4. What have I got to lose?
This is probably the most important question an entrepreneur should ask when making a big commercial decision. All decisions come with risks, and sometimes it seems as though the risks are too high. But, if you look at the opportunity and weigh up the potential upside against the downside, the route you should take will become clear. I tend to look at key business decisions as evaluations of an investment case. Are we prepared to risk £100,000 to potentially start a new business division that could contribute £1m to our gross profit? This is a more focused way of asking ‘should I hire John and pay him a six figure salary to launch our office in America?’

I have some first-hand experience with this. One of my businesses was recently weighing up the option of opening an office in the U.S. The founder thought that it might be too risky. When I asked him what the potential revenues could be if the new office was a success, we soon realised that the pros massively outweighed the cons and decided to go for it. We evaluated the probability of the initiative being an aborted effort and were comfortable with our odds. Before that question was asked the management team had debated the issue for months; after it, they knew in minutes.

5. What happens if I get hit by a bus?
A business has to be able to exist without its founder, especially if you’re planning an exit to cash in on your nest egg. You need to make sure that you have a strong team who you can trust to run the business in your absence. A great commander, after all, is judged in his absence.

If, when asked this question, you realise that your product or service would be significantly impacted if you were no longer in the business, you need to find a way to give more responsibility to your team or hire the A-players that will fill the gaps for you. Even if you don’t plan to exit the business, being a one-man band is a sure way to burn yourself out.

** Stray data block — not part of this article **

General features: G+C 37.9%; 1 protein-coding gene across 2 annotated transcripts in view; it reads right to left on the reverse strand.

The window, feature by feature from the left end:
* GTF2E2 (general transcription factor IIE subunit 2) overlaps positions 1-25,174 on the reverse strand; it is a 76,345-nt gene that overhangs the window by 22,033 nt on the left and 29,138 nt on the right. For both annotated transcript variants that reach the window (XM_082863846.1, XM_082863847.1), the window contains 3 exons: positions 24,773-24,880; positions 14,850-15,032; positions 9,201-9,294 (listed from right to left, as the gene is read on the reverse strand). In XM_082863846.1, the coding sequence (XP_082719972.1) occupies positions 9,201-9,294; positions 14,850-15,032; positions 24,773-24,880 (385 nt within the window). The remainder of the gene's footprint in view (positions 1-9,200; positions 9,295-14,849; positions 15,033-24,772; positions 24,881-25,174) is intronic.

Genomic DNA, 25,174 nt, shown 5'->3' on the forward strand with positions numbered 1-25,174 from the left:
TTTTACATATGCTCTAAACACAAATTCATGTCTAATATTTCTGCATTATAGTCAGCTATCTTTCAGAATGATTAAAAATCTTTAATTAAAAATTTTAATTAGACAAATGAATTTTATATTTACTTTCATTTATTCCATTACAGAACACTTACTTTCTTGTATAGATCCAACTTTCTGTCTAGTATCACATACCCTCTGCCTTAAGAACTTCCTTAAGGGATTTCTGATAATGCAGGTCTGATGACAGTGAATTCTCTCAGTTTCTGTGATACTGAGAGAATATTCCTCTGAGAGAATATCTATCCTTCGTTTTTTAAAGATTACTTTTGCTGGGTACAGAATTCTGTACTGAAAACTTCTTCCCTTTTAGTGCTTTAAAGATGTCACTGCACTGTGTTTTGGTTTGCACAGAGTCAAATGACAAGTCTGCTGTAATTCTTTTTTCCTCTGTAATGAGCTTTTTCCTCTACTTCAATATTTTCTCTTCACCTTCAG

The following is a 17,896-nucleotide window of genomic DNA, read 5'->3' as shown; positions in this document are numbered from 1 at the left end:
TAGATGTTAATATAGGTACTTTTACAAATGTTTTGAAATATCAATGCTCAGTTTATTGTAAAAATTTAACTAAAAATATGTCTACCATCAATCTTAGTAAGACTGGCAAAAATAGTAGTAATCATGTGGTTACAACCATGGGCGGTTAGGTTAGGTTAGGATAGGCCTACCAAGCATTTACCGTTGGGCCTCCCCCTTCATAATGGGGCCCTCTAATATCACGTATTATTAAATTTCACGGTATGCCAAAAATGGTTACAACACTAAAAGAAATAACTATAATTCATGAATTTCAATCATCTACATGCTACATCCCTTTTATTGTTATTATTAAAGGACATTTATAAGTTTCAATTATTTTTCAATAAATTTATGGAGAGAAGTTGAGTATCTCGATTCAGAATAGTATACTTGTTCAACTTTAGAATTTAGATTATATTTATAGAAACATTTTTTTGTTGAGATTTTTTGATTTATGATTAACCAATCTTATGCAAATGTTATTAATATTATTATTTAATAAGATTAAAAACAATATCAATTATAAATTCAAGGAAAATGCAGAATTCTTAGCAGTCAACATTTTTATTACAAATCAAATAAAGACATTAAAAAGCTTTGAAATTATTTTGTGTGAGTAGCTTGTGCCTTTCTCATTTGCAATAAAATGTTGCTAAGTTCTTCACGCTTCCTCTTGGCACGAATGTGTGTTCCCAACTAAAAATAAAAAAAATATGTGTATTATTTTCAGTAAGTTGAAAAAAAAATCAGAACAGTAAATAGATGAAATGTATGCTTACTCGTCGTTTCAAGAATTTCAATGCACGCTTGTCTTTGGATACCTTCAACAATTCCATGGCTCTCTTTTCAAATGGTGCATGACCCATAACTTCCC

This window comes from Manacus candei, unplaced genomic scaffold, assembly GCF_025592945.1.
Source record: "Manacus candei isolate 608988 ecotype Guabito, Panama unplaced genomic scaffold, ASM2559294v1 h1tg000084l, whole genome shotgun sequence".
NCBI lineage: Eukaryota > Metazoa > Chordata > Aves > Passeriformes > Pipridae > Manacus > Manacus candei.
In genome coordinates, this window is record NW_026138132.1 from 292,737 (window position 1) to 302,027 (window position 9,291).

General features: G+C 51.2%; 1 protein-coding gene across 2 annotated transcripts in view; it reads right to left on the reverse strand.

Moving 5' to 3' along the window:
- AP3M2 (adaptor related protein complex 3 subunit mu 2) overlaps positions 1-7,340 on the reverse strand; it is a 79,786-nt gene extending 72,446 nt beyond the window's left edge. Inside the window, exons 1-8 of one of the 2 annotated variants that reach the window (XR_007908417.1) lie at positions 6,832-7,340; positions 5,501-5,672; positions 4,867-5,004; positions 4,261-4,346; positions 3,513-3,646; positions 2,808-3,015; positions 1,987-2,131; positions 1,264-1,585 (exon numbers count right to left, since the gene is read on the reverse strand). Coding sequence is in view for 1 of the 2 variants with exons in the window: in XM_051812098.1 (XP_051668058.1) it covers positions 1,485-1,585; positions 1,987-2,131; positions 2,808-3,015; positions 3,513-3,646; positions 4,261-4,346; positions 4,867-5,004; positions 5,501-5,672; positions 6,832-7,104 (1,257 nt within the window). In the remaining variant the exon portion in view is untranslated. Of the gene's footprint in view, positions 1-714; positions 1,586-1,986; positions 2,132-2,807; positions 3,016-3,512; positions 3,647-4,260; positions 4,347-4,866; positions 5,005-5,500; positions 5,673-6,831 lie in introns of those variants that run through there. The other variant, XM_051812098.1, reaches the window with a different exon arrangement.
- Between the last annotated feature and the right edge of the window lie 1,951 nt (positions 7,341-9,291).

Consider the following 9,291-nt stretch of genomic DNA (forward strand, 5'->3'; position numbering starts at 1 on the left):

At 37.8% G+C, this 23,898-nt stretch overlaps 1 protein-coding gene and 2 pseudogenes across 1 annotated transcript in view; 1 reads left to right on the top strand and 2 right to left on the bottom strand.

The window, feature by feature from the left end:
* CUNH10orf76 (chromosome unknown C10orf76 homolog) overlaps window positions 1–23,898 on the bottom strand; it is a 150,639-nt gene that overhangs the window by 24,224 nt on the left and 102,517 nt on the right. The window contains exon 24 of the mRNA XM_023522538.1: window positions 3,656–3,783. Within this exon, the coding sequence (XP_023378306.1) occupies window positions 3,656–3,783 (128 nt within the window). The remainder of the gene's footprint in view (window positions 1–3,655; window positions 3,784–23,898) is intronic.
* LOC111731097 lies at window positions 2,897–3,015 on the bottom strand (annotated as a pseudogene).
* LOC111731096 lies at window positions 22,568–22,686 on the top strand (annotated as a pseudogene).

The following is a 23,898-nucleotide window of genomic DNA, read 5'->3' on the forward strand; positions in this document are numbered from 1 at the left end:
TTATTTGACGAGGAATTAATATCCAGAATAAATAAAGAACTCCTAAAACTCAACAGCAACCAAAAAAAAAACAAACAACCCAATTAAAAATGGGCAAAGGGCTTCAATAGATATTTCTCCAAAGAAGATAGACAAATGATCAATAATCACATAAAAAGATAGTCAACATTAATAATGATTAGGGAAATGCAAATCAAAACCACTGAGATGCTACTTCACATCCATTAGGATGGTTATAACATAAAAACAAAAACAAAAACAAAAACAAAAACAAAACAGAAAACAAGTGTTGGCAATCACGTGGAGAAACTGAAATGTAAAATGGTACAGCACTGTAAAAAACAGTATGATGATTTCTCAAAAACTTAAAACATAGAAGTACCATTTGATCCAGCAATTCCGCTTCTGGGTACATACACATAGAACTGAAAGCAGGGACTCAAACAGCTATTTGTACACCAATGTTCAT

6. What happens if we run out of money?
Sometimes entrepreneurs dwell too much on controlling the burn rate when they should be trying to grow the business. In order to control that fear, you need to have thought through the possibility of running out of cash. By taking actions today – and having a plan in place should that become an eventuality, you can invest in your business without worrying about it falling off a cliff.

Too often, founders brush this issue under the carpet and it stifles the growth of their business causing it to fall behind the competition and eventually fail.

Final word
Asking ‘simple’ questions will result in better, faster decisions as well as a more productive workforce. These questions have helped me navigate the treacherous terrain of business and have also helped me coach the founders I have backed. It may seem counter-intuitive, but spending ten minutes each day to ask yourself the ‘dumb’ questions will give you the wisdom to avoid making foolish decisions. When you peel back the layers of ‘dumb’ questions, they turn out to be quite ‘smart’ after all. Unsurprisingly, the Chinese had this all figured out many centuries ago. According to an ancient Chinese proverb, “He who asks a question is a fool for five minutes; he who does not ask a question remains a fool forever.” I’m pretty sure I know which type of fool I’d rather be.


Faisal Butt

Faisal Butt is Co-founder and Managing Director of Spire Ventures, a venture capital firm chaired by James Caan that invests in entrepreneurs with property related businesses. He is a former winner of Shell Livewire’s "Young Entrepreneur of the Year" and holds an MBA with Distinction from Oxford University

Faisal Butt is Co-founder and Managing Director of Spire Ventures, a venture capital firm chaired by James Caan that invests in entrepreneurs with property related businesses. He is a former winner of Shell Livewire’s "Young Entrepreneur of the Year" and holds an MBA with Distinction from Oxford University